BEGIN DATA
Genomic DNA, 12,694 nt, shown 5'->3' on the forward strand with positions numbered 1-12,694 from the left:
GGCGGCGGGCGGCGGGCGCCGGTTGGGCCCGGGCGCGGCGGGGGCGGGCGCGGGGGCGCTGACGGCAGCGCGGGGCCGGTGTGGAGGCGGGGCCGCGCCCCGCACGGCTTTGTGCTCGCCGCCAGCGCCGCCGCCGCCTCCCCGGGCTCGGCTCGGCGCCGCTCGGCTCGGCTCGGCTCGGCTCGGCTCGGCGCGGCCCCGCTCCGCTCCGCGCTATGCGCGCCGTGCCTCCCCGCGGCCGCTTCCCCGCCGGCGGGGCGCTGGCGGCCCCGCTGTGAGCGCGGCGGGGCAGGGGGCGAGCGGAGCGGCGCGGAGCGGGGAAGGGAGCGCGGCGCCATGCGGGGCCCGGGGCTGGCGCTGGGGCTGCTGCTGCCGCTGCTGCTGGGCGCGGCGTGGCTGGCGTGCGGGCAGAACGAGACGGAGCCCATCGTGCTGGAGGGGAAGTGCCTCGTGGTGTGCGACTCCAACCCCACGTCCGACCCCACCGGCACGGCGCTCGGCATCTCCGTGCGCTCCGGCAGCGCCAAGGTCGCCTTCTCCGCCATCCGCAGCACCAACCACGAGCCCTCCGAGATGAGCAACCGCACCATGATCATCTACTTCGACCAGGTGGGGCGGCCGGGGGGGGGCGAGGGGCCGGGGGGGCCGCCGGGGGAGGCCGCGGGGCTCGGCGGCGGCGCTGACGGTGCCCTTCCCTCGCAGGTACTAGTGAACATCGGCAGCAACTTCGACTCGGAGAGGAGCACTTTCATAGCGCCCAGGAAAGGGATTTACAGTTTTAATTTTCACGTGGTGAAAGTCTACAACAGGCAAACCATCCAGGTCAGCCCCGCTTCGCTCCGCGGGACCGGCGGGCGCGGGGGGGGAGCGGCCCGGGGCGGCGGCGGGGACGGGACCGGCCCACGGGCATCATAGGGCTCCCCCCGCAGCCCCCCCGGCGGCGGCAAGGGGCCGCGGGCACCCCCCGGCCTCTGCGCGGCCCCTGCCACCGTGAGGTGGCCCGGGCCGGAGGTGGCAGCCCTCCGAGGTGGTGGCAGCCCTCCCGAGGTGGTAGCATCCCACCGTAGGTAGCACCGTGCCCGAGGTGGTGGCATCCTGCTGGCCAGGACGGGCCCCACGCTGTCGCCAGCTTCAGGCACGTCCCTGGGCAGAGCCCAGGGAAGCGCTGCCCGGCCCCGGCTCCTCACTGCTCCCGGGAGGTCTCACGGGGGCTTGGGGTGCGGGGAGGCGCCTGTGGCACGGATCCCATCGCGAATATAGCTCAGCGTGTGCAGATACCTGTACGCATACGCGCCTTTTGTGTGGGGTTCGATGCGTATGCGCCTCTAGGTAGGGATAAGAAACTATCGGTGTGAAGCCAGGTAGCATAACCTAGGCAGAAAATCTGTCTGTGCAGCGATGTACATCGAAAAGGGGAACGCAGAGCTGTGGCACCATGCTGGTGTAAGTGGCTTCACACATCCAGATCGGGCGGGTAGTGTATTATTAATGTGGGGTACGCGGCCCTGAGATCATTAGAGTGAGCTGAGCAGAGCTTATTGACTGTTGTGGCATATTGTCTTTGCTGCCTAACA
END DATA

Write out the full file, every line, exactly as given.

Genomic DNA, 12,694 nt, shown 5'->3' on the forward strand with positions numbered 1-12,694 from the left:
GGCGGCGGGCGGCGGGCGCCGGTTGGGCCCGGGCGCGGCGGGGGCGGGCGCGGGGGCGCTGACGGCAGCGCGGGGCCGGTGTGGAGGCGGGGCCGCGCCCCGCACGGCTTTGTGCTCGCCGCCAGCGCCGCCGCCGCCTCCCCGGGCTCGGCTCGGCGCCGCTCGGCTCGGCTCGGCTCGGCTCGGCTCGGCGCGGCCCCGCTCCGCTCCGCGCTATGCGCGCCGTGCCTCCCCGCGGCCGCTTCCCCGCCGGCGGGGCGCTGGCGGCCCCGCTGTGAGCGCGGCGGGGCAGGGGGCGAGCGGAGCGGCGCGGAGCGGGGAAGGGAGCGCGGCGCCATGCGGGGCCCGGGGCTGGCGCTGGGGCTGCTGCTGCCGCTGCTGCTGGGCGCGGCGTGGCTGGCGTGCGGGCAGAACGAGACGGAGCCCATCGTGCTGGAGGGGAAGTGCCTCGTGGTGTGCGACTCCAACCCCACGTCCGACCCCACCGGCACGGCGCTCGGCATCTCCGTGCGCTCCGGCAGCGCCAAGGTCGCCTTCTCCGCCATCCGCAGCACCAACCACGAGCCCTCCGAGATGAGCAACCGCACCATGATCATCTACTTCGACCAGGTGGGGCGGCCGGGGGGGGGCGAGGGGCCGGGGGGGCCGCCGGGGGAGGCCGCGGGGCTCGGCGGCGGCGCTGACGGTGCCCTTCCCTCGCAGGTACTAGTGAACATCGGCAGCAACTTCGACTCGGAGAGGAGCACTTTCATAGCGCCCAGGAAAGGGATTTACAGTTTTAATTTTCACGTGGTGAAAGTCTACAACAGGCAAACCATCCAGGTCAGCCCCGCTTCGCTCCGCGGGACCGGCGGGCGCGGGGGGGGAGCGGCCCGGGGCGGCGGCGGGGACGGGACCGGCCCACGGGCATCATAGGGCTCCCCCCGCAGCCCCCCCGGCGGCGGCAAGGGGCCGCGGGCACCCCCCGGCCTCTGCGCGGCCCCTGCCACCGTGAGGTGGCCCGGGCCGGAGGTGGCAGCCCTCCGAGGTGGTGGCAGCCCTCCCGAGGTGGTAGCATCCCACCGTAGGTAGCACCGTGCCCGAGGTGGTGGCATCCTGCTGGCCAGGACGGGCCCCACGCTGTCGCCAGCTTCAGGCACGTCCCTGGGCAGAGCCCAGGGAAGCGCTGCCCGGCCCCGGCTCCTCACTGCTCCCGGGAGGTCTCACGGGGGCTTGGGGTGCGGGGAGGCGCCTGTGGCACGGATCCCATCGCGAATATAGCTCAGCGTGTGCAGATACCTGTACGCATACGCGCCTTTTGTGTGGGGTTCGATGCGTATGCGCCTCTAGGTAGGGATAAGAAACTATCGGTGTGAAGCCAGGTAGCATAACCTAGGCAGAAAATCTGTCTGTGCAGCGATGTACATCGAAAAGGGGAACGCAGAGCTGTGGCACCATGCTGGTGTAAGTGGCTTCACACATCCAGATCGGGCGGGTAGTGTATTATTAATGTGGGGTACGCGGCCCTGAGATCATTAGAGTGAGCTGAGCAGAGCTTATTGACTGTTGTGGCATATTGTCTTTGCTGCCTAACA